One of the areas we work extremely hard at is helping our customer to control their costs and adding value where we can. Most of the cost is simply labour charges, you’re paying for a cleaning operative to physically do a task and therefore reducing the number of tasks or making a task easier or quicker (increasing productivity) will help. There are some things where clients can also help themselves and ensure cleaning costs are kept under control and here are a few examples of where money can be saved.
Numbers of Bins
Traditionally everyone had a waste basket under their desk for their own use and these would be emptied each time the office is cleaned, sometimes regardless of whether the bin is full or not. There are a couple of considerations in these instances which can reduce cost. The first is to decide what is going in to the bin, will it be paper waste or will it include food and plastic coffee cups? Most companies now have recycling in place or at the very least use small bin liners in each bin. If the bins just accept paper then these can be left and only emptied when full (or at least at a stage where they can be lifted up!) which can save time. The paper can then go to the recycling skip. If food waste or coffee cups are in the bin, the bin liners will need replacing regardless of how full they are costing time and the price of more regular bin liners. One suggestion is to remove individual bins and set up larger ‘central’ bins which can be recycling and general waste bins. This makes the job of removing waste quicker and simpler thus reducing cost in labour and bags.
Training, Schedules, Accountability and Supervision
It may seem obvious but ensuring staff know what to do, how to do it and being responsible for areas they look after will keep productivity high. Scheduled, motivated staff work better, smarter and this reduces wastage and of course stops cleaners chatting too much and taking unauthorised breaks! It’s about recruiting the right people, training them properly and giving them specific jobs to do. The dangers are always consistency and keeping interest levels up so it’s good to rotate work and ensure the work is supervised properly. Investing in a cleaning company who look after their people and ensure that quality of the cleaning remains high is the best way to get value for your money.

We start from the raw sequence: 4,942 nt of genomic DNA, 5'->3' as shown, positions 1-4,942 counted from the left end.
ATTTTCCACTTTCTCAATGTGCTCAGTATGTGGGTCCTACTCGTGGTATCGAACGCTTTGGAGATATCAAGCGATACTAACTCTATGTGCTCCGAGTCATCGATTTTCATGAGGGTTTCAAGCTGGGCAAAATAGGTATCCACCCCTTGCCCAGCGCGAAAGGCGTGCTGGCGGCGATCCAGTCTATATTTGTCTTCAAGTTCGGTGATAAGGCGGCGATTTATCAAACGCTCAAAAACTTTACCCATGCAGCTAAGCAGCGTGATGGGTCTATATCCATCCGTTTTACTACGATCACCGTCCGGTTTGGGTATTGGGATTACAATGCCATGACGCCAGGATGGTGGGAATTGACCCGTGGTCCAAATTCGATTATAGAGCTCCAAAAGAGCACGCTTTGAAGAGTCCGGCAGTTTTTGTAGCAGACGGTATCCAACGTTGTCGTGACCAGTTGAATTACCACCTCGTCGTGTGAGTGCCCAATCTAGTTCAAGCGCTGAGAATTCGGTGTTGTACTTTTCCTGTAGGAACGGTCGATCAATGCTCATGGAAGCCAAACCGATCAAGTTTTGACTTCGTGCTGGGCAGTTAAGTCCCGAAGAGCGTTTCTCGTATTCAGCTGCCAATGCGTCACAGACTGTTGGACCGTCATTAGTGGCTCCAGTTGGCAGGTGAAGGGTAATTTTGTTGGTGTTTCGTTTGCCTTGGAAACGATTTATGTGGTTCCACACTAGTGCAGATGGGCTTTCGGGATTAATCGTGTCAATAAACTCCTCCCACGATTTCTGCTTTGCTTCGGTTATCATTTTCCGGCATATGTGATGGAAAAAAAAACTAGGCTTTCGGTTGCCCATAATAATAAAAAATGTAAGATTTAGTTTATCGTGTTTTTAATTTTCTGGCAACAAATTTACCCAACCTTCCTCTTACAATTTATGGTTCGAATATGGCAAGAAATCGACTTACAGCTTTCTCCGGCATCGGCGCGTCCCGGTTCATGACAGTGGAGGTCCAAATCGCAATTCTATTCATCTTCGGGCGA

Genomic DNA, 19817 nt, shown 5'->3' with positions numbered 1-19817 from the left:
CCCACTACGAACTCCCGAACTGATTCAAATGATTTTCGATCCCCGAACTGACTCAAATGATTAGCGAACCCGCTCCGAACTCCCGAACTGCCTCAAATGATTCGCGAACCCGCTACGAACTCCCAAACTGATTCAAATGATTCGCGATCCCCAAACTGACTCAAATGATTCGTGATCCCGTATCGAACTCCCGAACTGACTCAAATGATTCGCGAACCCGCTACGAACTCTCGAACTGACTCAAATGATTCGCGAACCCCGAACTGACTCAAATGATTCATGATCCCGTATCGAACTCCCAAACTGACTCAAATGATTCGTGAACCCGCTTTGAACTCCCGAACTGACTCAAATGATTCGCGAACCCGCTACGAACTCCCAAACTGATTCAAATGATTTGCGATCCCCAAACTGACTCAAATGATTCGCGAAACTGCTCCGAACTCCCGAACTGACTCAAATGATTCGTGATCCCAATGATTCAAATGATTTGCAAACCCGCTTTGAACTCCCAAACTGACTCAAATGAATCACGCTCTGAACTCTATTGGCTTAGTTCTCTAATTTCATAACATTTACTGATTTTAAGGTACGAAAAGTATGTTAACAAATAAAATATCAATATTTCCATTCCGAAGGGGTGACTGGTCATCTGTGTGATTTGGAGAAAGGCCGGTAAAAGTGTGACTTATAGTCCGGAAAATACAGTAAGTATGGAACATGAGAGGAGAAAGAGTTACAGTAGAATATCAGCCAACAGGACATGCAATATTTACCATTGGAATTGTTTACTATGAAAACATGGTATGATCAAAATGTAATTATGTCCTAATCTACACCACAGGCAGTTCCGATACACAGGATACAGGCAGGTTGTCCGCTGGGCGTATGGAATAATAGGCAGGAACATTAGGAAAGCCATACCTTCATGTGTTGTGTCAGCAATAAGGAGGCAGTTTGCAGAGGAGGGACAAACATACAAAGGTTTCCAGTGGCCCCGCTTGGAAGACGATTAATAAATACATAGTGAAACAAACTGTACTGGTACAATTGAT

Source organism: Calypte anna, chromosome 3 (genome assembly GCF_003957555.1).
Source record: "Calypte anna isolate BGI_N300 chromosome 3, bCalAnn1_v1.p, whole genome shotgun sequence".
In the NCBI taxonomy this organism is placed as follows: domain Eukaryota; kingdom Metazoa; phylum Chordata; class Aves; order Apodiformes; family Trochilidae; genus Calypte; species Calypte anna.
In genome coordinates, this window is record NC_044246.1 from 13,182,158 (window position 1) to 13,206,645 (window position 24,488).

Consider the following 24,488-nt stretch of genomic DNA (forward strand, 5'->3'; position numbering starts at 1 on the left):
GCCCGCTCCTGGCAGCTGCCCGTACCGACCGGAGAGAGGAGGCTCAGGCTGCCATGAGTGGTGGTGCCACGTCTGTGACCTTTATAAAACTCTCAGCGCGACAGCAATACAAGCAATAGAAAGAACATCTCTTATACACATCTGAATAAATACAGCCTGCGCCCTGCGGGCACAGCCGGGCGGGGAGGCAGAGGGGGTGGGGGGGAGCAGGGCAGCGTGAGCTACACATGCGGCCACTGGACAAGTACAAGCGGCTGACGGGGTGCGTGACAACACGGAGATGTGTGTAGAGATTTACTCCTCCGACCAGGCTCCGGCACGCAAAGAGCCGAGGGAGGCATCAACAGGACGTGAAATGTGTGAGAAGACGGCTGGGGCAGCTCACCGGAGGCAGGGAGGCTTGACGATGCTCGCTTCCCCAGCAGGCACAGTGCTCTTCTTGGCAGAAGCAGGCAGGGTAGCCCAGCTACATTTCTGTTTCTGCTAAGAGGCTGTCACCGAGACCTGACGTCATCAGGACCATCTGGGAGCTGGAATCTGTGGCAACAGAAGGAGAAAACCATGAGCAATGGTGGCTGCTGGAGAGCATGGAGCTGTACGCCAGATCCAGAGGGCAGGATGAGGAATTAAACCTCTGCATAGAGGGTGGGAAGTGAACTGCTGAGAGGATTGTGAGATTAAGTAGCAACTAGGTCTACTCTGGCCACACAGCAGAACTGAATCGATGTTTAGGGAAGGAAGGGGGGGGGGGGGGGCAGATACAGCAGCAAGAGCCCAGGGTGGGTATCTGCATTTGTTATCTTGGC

Times change and there is bigger and often better equipment and chemicals which can improve the productivity on a job. The quicker the work is done, the less you should need to pay. Again the danger is the operative rushes their work and therefore having good supervision and systems for accountability are key.
There are various qualities of just about everything in the World these days, none more so than consumables that are used every day in the office and washrooms. Types, sizes and the quality of things like paper towels, toilet rolls, soaps, dispensers and even sanitising jells come in mind boggling choices and prices. Work with your supplier to ensure you’re getting value for money and are using the best systems for you. Dual toilet roll holders can save on roll end wastage, bulk fill soap dispensers are considerable cheaper than cartridge type soaps and are much ‘greener’ too. The way your stock is managed is also vital. You don’t want too much in stock and paid for than you need so make sure you agree quantities and ways of ordering. Space is a great consideration when the cost of offices and stock rooms are a consideration. Think about a ‘just in time’ ordering system and a company you can trust to deliver before you run out. A really good cleaning Supervisor is worth their weight in gold.
Do all your carpets really need to be vacuumed every day, do all the desks need to be daily cleaned? When we slipped in to recession back in 2008/9 many of our clients asked about cost cutting ways of working and we looked at a number of choices for them. Some changed to reduced frequency (and cost) others didn’t but it’s always good to consider what you do and don’t need.
Cups, mugs and dishes
The cost of getting the cleaners to collect cups etc, carry them in batches to the kitchen then wash and dry them is considerably expensive and is a pure labour cost. Just asking staff to carry their cups to the kitchen can save time and money but the biggest saving is investing in a dish washer! The cost savings are substantial and it makes complete commercial sense to do. If you work in a busy office where cups and mugs are heavily used and even where staff often use a new cup every time they have a cuppa, a dish washer is the way to go.